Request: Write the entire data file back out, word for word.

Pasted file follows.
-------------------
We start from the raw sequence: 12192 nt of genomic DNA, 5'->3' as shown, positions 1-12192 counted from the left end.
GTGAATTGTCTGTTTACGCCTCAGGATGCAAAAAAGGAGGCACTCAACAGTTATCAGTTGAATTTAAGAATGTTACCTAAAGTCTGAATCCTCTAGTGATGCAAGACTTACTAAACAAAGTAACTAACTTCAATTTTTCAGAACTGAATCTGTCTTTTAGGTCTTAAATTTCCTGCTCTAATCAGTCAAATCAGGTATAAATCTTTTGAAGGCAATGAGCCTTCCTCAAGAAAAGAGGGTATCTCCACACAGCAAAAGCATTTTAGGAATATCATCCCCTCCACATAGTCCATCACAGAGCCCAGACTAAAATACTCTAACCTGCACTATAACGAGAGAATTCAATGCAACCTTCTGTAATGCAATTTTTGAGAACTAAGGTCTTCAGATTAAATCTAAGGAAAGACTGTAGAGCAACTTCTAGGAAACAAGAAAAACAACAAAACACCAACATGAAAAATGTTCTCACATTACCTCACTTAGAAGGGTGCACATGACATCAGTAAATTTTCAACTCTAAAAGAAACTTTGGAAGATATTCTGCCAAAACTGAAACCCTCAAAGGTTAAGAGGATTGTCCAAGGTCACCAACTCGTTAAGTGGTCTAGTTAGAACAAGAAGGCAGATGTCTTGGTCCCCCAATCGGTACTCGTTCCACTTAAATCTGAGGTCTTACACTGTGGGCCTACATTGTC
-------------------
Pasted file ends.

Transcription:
We start from the raw sequence: 12192 nt of genomic DNA, 5'->3' as shown, positions 1-12192 counted from the left end.
GTGAATTGTCTGTTTACGCCTCAGGATGCAAAAAAGGAGGCACTCAACAGTTATCAGTTGAATTTAAGAATGTTACCTAAAGTCTGAATCCTCTAGTGATGCAAGACTTACTAAACAAAGTAACTAACTTCAATTTTTCAGAACTGAATCTGTCTTTTAGGTCTTAAATTTCCTGCTCTAATCAGTCAAATCAGGTATAAATCTTTTGAAGGCAATGAGCCTTCCTCAAGAAAAGAGGGTATCTCCACACAGCAAAAGCATTTTAGGAATATCATCCCCTCCACATAGTCCATCACAGAGCCCAGACTAAAATACTCTAACCTGCACTATAACGAGAGAATTCAATGCAACCTTCTGTAATGCAATTTTTGAGAACTAAGGTCTTCAGATTAAATCTAAGGAAAGACTGTAGAGCAACTTCTAGGAAACAAGAAAAACAACAAAACACCAACATGAAAAATGTTCTCACATTACCTCACTTAGAAGGGTGCACATGACATCAGTAAATTTTCAACTCTAAAAGAAACTTTGGAAGATATTCTGCCAAAACTGAAACCCTCAAAGGTTAAGAGGATTGTCCAAGGTCACCAACTCGTTAAGTGGTCTAGTTAGAACAAGAAGGCAGATGTCTTGGTCCCCCAATCGGTACTCGTTCCACTTAAATCTGAGGTCTTACACTGTGGGCCTACATTGTC